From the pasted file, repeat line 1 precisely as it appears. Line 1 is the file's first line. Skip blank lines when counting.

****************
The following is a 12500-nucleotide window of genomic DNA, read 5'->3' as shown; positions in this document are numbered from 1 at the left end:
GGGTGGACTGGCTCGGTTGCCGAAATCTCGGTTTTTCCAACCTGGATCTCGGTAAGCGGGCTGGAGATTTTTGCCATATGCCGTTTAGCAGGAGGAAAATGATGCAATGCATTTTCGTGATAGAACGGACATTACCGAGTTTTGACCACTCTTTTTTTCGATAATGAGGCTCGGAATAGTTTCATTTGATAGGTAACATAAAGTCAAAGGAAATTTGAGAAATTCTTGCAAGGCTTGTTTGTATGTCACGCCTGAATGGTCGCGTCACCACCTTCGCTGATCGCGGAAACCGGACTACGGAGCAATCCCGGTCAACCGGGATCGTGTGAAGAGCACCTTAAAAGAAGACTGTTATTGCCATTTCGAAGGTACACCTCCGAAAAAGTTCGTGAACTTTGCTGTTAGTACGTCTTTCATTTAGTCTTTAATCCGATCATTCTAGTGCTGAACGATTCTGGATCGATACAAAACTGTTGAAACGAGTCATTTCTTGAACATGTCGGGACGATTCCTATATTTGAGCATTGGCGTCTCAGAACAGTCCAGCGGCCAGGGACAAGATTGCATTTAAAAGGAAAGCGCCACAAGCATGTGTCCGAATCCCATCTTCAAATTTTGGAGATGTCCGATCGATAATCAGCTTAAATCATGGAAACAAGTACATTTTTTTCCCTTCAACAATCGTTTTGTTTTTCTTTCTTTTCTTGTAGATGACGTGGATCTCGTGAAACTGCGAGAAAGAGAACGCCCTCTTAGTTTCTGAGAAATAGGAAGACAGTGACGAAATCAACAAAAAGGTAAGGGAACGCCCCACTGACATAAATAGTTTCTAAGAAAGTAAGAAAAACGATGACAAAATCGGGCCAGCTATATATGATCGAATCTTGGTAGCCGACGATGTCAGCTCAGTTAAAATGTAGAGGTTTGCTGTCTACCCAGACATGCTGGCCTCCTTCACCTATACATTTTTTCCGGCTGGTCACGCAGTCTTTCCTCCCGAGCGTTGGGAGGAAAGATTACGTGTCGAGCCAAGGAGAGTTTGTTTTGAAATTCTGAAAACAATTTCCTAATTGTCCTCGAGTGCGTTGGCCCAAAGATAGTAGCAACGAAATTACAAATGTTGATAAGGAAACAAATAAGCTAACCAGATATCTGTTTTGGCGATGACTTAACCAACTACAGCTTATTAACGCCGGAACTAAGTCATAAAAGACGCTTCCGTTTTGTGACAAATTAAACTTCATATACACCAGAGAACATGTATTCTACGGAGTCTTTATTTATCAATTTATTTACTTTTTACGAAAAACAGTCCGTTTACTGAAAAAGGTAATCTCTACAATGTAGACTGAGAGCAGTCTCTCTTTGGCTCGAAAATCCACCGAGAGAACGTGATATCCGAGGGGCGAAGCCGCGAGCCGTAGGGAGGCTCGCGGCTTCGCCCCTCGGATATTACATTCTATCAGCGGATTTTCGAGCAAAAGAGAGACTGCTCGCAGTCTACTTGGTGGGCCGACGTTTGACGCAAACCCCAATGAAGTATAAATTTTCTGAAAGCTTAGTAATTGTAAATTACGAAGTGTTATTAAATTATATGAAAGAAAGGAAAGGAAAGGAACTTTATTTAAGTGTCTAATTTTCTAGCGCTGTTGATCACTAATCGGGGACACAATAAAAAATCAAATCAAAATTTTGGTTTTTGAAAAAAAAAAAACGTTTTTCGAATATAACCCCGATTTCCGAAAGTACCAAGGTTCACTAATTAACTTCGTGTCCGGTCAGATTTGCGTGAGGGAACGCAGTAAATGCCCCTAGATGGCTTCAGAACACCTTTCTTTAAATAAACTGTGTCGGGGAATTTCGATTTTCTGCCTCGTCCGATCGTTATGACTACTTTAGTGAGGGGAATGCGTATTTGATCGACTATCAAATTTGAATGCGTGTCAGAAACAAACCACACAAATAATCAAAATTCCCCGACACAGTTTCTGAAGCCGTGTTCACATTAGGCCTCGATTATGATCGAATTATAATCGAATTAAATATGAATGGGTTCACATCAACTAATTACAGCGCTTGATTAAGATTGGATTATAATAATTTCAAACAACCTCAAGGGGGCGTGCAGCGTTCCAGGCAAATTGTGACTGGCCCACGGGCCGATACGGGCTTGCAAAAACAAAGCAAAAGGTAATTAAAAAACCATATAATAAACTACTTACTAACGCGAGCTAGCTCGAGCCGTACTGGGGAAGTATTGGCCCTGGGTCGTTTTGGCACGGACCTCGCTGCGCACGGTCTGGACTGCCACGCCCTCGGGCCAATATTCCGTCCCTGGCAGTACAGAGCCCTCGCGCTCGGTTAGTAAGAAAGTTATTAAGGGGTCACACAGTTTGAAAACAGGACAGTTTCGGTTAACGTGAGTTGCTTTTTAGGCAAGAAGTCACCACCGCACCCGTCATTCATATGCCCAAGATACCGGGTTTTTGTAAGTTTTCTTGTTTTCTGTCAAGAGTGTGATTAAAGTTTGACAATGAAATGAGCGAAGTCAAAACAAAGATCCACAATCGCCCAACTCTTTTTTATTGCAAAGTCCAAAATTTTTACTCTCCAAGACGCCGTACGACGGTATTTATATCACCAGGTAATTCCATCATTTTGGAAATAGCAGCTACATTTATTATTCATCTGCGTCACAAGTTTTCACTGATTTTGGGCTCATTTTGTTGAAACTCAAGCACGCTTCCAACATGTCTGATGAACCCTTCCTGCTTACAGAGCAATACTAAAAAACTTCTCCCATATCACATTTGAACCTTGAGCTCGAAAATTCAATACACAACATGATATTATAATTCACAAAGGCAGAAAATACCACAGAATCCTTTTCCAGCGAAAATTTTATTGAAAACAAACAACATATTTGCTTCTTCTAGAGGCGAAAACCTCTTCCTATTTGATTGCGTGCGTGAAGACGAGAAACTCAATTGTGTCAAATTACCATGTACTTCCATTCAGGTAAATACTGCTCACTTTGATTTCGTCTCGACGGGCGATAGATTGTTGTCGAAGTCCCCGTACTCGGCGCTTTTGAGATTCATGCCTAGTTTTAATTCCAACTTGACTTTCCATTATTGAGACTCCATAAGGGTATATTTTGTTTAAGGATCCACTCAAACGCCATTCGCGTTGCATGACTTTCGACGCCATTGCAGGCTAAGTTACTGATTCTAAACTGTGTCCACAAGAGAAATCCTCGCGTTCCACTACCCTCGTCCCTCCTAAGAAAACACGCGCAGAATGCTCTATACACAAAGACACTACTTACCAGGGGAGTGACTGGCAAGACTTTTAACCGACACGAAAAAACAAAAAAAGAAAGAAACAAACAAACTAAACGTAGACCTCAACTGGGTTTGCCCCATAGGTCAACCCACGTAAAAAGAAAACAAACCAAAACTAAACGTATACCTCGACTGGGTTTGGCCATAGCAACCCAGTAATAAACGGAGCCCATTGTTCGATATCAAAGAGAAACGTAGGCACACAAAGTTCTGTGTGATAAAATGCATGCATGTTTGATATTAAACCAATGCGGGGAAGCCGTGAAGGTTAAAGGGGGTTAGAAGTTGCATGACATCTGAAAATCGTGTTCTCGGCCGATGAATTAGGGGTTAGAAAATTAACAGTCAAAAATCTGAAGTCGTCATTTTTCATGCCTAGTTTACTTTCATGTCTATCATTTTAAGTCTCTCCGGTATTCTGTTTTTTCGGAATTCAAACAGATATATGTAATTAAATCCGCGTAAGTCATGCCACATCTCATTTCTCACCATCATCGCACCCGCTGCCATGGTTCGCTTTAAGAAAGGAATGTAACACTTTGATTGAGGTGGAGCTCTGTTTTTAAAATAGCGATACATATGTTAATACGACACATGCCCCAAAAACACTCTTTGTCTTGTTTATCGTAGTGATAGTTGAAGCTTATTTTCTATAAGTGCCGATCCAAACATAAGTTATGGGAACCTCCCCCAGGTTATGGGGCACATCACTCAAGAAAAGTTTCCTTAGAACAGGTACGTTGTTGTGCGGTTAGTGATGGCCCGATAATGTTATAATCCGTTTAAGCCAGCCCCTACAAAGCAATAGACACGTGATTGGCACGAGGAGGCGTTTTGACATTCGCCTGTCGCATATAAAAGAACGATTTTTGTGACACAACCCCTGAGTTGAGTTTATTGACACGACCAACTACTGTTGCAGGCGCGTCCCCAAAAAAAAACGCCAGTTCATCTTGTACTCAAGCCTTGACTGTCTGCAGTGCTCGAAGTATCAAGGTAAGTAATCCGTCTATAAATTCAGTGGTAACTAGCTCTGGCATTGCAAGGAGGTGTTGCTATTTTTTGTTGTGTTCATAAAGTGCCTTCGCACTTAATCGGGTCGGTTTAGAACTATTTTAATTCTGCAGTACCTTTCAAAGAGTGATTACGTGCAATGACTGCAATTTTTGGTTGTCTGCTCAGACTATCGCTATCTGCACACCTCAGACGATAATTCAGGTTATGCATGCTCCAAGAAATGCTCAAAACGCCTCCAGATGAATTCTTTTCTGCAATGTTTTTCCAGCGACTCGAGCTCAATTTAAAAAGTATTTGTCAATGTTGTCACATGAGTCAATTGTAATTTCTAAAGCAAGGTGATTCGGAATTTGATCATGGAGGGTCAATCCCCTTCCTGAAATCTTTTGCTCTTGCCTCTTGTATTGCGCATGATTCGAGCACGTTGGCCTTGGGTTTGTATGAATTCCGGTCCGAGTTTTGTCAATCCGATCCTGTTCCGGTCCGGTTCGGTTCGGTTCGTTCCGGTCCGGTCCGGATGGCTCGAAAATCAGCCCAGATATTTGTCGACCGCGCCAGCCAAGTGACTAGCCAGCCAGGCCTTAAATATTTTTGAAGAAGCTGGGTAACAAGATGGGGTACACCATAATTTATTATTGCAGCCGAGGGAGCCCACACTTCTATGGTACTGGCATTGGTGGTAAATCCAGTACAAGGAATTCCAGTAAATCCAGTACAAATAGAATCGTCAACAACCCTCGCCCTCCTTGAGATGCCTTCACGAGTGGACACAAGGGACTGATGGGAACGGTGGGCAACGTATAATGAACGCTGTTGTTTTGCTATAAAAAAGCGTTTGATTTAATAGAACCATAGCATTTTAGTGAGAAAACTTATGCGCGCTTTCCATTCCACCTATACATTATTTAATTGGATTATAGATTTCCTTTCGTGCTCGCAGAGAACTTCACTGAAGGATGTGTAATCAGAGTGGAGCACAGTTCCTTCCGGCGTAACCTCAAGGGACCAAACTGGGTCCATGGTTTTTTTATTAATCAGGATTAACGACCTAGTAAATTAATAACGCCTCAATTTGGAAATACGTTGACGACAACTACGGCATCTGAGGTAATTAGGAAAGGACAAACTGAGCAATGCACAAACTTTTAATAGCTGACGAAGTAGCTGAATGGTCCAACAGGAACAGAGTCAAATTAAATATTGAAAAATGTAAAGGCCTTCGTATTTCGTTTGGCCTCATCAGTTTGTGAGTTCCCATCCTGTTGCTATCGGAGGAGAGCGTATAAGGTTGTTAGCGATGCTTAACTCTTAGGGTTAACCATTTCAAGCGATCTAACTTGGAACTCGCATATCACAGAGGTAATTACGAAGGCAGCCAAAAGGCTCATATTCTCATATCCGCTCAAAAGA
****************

The following is a 12500-nucleotide window of genomic DNA, read 5'->3' as shown; positions in this document are numbered from 1 at the left end: